“He was open to having his work adapted in an “I don’t quite understand it, but OK” and always curious way. He was hopeful that they would stick to the essence of his work, but knew that as projects develop there’s no guarantee a film or TV project will be exactly like the book, and you have to allow the teleplay adapter to have the freedom to adapt it in a way that’s best for the medium. He was always hopeful and supportive.”
“He always was interested in having good film productions made of his work, or television, in fact. At one point we were able to have “The Witches of Eastwick” made into a musical through Cameron Macintosh (“Cat,” “Les Miserables,” “Phantom of the Opera”) and it went up on the West End in London.”
“He was always open to his stories being developed into film and TV. It was an ongoing thing. His name carries great respect — people were always incredibly respectful when I’d call and say I had a new Updike story. People in the industry would come to me, too, and ask when would he have a new book available so they could get an early look at it.”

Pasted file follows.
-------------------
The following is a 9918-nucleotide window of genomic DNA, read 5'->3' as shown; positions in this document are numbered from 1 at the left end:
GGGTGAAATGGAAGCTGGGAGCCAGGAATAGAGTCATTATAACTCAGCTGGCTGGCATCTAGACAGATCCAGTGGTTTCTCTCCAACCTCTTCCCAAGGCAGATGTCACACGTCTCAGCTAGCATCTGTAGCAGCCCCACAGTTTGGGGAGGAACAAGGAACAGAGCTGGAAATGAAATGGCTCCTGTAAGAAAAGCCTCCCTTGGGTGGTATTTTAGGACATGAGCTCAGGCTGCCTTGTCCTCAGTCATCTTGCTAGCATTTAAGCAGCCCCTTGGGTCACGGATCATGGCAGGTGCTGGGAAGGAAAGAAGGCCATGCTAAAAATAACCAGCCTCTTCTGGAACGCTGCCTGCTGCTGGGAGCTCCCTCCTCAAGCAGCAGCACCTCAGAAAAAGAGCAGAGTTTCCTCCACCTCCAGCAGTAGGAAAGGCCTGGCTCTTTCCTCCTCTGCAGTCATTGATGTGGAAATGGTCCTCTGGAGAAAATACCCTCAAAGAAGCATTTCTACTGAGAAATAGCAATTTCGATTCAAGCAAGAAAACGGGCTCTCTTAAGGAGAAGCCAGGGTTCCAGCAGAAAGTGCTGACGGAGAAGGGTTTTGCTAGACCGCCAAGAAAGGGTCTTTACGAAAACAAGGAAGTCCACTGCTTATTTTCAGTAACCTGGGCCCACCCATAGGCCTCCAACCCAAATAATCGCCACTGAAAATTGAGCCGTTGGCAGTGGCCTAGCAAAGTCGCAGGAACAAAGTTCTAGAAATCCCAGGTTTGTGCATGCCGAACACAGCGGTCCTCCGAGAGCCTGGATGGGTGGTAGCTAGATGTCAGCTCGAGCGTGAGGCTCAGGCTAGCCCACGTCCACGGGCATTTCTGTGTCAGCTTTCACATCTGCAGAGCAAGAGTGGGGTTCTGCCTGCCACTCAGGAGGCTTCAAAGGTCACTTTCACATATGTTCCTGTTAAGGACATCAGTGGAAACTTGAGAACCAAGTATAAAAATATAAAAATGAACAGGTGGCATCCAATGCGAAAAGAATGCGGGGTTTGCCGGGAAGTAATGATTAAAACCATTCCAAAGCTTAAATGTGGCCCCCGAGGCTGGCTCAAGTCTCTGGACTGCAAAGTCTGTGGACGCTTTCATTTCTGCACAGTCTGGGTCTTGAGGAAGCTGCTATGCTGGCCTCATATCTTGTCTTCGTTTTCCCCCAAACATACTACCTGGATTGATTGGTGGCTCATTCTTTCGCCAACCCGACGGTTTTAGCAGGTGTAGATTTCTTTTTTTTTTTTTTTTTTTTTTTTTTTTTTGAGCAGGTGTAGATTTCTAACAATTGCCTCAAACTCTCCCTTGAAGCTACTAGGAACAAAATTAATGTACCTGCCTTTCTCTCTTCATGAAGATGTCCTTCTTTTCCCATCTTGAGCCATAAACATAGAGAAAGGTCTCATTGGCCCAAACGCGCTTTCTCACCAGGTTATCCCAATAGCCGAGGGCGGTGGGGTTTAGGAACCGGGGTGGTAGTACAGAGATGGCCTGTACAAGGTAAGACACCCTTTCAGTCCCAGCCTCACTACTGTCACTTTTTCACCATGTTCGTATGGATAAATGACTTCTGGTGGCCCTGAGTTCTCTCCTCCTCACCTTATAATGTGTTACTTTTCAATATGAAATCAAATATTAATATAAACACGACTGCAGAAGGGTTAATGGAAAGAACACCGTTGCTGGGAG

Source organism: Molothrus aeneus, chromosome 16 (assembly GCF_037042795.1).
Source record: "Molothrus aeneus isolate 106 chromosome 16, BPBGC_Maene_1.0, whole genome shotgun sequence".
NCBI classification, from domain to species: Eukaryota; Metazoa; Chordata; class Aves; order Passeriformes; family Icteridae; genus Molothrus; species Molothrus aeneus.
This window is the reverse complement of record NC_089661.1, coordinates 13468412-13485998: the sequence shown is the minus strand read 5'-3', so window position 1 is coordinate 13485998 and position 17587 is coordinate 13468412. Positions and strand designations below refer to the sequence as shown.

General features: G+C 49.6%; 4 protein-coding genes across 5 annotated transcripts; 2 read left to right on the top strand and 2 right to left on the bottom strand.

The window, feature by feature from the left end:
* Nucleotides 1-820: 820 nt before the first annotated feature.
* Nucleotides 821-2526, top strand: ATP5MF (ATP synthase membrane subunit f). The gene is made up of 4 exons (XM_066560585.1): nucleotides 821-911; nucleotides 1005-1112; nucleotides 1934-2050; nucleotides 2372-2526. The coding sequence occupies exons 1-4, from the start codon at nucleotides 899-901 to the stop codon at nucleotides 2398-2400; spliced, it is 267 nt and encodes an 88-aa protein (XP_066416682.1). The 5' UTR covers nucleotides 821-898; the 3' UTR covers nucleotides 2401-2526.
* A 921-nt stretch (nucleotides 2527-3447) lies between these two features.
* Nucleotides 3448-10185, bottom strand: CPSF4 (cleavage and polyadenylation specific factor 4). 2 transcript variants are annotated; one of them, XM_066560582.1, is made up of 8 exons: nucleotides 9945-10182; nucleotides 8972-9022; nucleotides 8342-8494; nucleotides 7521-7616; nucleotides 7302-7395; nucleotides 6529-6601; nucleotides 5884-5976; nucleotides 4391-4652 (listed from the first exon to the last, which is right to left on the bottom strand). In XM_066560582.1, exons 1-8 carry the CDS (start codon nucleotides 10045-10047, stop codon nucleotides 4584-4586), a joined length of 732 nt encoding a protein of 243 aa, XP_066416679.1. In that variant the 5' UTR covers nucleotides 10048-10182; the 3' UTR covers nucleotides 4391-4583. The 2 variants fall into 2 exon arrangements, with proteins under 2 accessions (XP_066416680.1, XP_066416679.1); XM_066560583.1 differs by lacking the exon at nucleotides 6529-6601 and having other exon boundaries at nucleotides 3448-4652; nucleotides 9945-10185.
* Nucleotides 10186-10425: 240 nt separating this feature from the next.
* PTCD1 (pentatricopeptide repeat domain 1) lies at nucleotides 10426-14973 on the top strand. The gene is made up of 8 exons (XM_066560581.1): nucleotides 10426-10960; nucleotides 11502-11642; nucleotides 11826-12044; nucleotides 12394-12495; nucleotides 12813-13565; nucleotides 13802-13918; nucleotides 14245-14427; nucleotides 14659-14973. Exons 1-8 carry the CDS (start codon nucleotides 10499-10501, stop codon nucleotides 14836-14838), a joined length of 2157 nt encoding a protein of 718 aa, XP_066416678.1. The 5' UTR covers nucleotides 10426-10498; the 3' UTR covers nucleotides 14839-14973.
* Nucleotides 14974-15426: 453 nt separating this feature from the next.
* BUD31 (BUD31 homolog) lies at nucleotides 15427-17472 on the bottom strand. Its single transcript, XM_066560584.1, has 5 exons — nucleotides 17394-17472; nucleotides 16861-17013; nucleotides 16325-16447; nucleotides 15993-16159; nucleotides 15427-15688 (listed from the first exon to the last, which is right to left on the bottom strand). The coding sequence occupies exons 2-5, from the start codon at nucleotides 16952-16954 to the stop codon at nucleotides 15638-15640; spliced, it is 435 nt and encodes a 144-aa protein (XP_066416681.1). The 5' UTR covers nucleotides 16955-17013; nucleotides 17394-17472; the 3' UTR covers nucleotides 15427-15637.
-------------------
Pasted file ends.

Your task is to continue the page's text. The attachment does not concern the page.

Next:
“He consulted on “Witches of Eastwick” and had he not passed away this morning, he was going to have an active role as a consultant on a television version of the “Rabbit” book series for which we’ve just closed a deal. I can’t tell you with whom yet. We’re hoping that the “Rabbit” series will be produced one year for each of the books and there are five books. The four major books and then the novella which was published in a collection of short stories. It’ll be five years of the series if the muses are with us.”
“He was a fan of “The Witches of Eastwick,” the film. He was realistic, knowing they had adapted his book and the book was much, much darker than the film. I wasn’t with him when the movie came out initially. I know that we had talked often about the “Witches of Eastwick” musical and he said, “I wish them luck, I wish them the best as they adapt it so that millions of people will see.”
“His recent novel “Terrorist” is being developed through Sony Pictures Television and Lifetime as a TV movie with producer Frank von Zernick and will hopefully be produced this year.
“He came out here in November and was “in conversation” at UCLA’s Royce Hall. It sold out and I met him backstage with the two executive producers for the “Rabbit” project and he was open, wonderful, full of life and joking, saying “On Page 47 of the book I know what happens.” He had had a bout with pneumonia and discovered it was lung cancer at the end of the year. Personally, I’m feeling enormous loss. But the upside is that Updike wrote over 60 books in his career, and countless short stories and art and literary criticism, and he made people think in the most wonderful way about everything. How lucky we were to have had him for so long in our lives.”